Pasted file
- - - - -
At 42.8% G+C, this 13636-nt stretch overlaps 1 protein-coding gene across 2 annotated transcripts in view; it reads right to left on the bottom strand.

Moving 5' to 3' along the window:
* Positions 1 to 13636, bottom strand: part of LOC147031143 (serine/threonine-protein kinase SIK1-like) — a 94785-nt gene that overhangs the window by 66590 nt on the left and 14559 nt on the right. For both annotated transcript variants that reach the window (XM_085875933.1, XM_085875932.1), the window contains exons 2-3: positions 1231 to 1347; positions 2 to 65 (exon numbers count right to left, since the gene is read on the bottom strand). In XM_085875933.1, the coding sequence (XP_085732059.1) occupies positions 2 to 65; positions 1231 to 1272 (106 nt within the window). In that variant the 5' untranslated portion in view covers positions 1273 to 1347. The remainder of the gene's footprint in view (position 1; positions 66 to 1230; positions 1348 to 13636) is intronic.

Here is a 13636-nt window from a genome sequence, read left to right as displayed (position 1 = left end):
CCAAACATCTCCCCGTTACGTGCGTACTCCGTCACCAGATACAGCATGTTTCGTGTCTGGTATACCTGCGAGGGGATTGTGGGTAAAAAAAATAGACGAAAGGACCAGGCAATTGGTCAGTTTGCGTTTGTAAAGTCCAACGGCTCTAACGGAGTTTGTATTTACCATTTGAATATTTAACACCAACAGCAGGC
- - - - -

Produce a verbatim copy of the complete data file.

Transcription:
At 42.8% G+C, this 13636-nt stretch overlaps 1 protein-coding gene across 2 annotated transcripts in view; it reads right to left on the bottom strand.

Moving 5' to 3' along the window:
* Positions 1 to 13636, bottom strand: part of LOC147031143 (serine/threonine-protein kinase SIK1-like) — a 94785-nt gene that overhangs the window by 66590 nt on the left and 14559 nt on the right. For both annotated transcript variants that reach the window (XM_085875933.1, XM_085875932.1), the window contains exons 2-3: positions 1231 to 1347; positions 2 to 65 (exon numbers count right to left, since the gene is read on the bottom strand). In XM_085875933.1, the coding sequence (XP_085732059.1) occupies positions 2 to 65; positions 1231 to 1272 (106 nt within the window). In that variant the 5' untranslated portion in view covers positions 1273 to 1347. The remainder of the gene's footprint in view (position 1; positions 66 to 1230; positions 1348 to 13636) is intronic.

Here is a 13636-nt window from a genome sequence, read left to right as displayed (position 1 = left end):
CCAAACATCTCCCCGTTACGTGCGTACTCCGTCACCAGATACAGCATGTTTCGTGTCTGGTATACCTGCGAGGGGATTGTGGGTAAAAAAAATAGACGAAAGGACCAGGCAATTGGTCAGTTTGCGTTTGTAAAGTCCAACGGCTCTAACGGAGTTTGTATTTACCATTTGAATATTTAACACCAACAGCAGGC